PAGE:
Doctor looking at chest x-rayIn the Knowing the Basics section we discussed the different types of lung cancer small cell lung cancer (SCLC)About 10% to 15% of all lung cancers are small cell lung cancer (SCLC), named for the small cells that make up these cancers. SCLC often starts in the bronchi near the center of the chest, and it tends to spread widely through the body early in the course of the disease. and non-small cell lung cancer (NSCLC)About 85% to 90% of lung cancers are non-small cell lung cancer (NSCLC). There are three main subtypes of NSCLC, which look different under a microscope but are treated similarly.. Non-small cell lung cancer is more common. It makes up about 80 percent of lung cancer cases. This type of cancer usually grows and spreads to other parts of the body more slowly than small cell lung cancer does. There are three different types of non-small cell lung cancer: adenocarcinomaA form of non-small cell lung cancer often found in an outer area of the lung. It develops in the cells of epithelial tissues, which line the cavities and surfaces of the body and form glands., squamous cell carcinomaA form of non-small cell lung cancer usually found in the center of the lung next to an air tube (bronchus). and large cell carcinomaA form of non-small cell lung cancer that can occur in any part of the lung and tends to grow and spread faster than adenocarcinoma or squamous cell carcinoma.. Each type is different, but they are grouped together because they are treated similarly. There are two different types of small cell lung cancer: small cell carcinoma (oat cell cancer) and combined small cell carcinoma. The types of small cell lung cancer are named for the kinds of cells found in the cancer and how the cells look when viewed under a microscope.

Staging is the next step in the diagnosis process. Watch oncologist Tracey Evans discuss how lung cancer is staged. Your team will use results from tests and tissue samples to determine the stage of your cancer. Staging helps to decide what your recommended treatment plan may be.
Staging means finding out:

  • where the tumor is located
  • its size
  • if and how much the lung cancer has spread

Staging is also used to discuss the general outlook for your recovery and chance of cure. This is sometimes called prognosisA prediction of the probable course and outcome of a disease.. Keep in mind that no one knows for sure how your cancer will respond to treatment. Every person is different. It is possible for doctors to estimate based on the experiences of other people with the same type and stage of cancer.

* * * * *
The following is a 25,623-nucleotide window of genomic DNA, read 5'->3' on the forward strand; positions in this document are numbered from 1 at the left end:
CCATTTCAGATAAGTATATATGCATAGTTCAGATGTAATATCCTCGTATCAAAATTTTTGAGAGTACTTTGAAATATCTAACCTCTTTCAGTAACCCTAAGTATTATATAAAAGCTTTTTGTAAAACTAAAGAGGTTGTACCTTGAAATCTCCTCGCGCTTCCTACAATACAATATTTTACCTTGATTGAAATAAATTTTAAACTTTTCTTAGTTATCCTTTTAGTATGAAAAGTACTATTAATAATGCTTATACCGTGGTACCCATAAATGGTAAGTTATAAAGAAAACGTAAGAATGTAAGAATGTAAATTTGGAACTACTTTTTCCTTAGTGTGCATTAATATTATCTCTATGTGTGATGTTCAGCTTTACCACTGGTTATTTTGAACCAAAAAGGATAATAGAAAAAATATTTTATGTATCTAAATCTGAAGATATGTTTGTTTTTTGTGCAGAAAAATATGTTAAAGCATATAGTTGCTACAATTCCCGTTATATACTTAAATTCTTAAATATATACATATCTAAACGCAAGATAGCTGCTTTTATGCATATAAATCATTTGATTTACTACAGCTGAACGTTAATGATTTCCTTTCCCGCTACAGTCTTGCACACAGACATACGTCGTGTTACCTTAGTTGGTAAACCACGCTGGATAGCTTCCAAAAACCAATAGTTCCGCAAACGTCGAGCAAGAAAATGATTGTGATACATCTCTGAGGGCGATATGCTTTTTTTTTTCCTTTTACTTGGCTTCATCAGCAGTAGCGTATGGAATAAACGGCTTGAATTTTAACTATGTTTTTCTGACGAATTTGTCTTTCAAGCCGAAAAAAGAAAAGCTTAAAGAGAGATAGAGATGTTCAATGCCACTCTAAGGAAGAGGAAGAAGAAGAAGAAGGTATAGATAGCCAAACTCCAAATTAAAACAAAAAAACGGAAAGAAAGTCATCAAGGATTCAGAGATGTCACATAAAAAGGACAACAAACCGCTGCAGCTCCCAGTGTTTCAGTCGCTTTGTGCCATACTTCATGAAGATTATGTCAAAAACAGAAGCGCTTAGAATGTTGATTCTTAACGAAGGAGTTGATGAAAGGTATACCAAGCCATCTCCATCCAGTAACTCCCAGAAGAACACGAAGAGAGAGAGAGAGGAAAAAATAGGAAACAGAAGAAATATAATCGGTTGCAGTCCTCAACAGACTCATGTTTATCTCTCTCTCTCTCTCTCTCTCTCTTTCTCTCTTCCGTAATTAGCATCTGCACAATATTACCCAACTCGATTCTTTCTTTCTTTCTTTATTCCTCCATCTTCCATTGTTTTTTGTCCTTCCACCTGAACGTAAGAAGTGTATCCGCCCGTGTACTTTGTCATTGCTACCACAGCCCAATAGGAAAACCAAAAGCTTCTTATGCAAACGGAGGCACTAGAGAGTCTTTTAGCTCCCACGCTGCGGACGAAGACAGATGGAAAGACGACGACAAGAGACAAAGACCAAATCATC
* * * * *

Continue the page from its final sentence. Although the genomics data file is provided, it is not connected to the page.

Non-small cell lung cancer stages range from one to four. The stages are usually expressed in roman numerals (I through IV). The lower the stage, the less the cancer has spread. Small cell lung cancer is described using two stages: limited and extensive. Three factors are used to determine lung cancer stage (sometimes referred to as the TNM classification system). The stage of your cancer is determined by a combination of all of these factors.

T: tumor size and location

N: regional lymph node involvement. Lymph nodesSmall ball shaped organs of the immune system distributed all over the body. are small ball shaped organs of the immune system distributed all over the body. It is important to know if the cancer has spread to the lymph nodes around the lung when staging the cancer.

M: metastasis status. MetastasisThe spread of cancer from its primary site to other places in the body. status refers to which organs the cancer has spread. Need a reminder on how lung cancer works? Check out Knowing the Basics.

Stages of Non-Small Cell Lung Cancer

Occult Stage Lung cancer cells are found in certain body fluids, but a tumor cannot be seen in the lung through imaging.
Stage 0
(carcinoma in situ)
Cancer cells are found only in the innermost lining of the lung. The tumor has not grown through the lining.
Stage I

IA: The tumor is no more than 3 centimeters across (about the size of a cranberry).

No surrounding tissue or lymph node involvment.

IB: No lymph node inolvement and one of the following:
  • Tumor no more than 3 cm across
  • Tumor has grown into the main bronchus
  • Tumor has grown into the pleura
Stage II

IIA: No more than 3 cm across

Cancer cells in lymph nodes

IIB: One of the following:
  • Not in lymph nodes but in the chest wall, diaphragm, pleura, main bronchus or tissue that surrounds the heart
  • In lymph nodes and is 3 cm, has grown into the main bronchus or has grown into the pleura
Stage III

IIIA: Any size

  • In the lymph nodes near the lungs and between the lungs on the same side of the chest as the lung tumor

IIIB: Any size

  • In lymph nodes on the opposite side of the chest as the tumor and may be in other near by organs
Stage IV

- In more than one lobe of the same lung,
- In the other lung or
- In other parts of the body like the brain, liver or bone.

Stages of Small Cell Lung Cancer

Doctors describe small cell lung cancer using two stages:

  • Limited stage: Cancer is found only in one lung and sometimes the lymph nodes on the same side of the chest.
  • Extensive stage: Cancer has spread to the other lung, to lymph nodes on the other side of the chest or to distant organs.

Early detection of lung cancer can increase survival rates. Call the Lung Helpline at 1-800-LUNGUSA or talk to your doctor about lung cancer screening.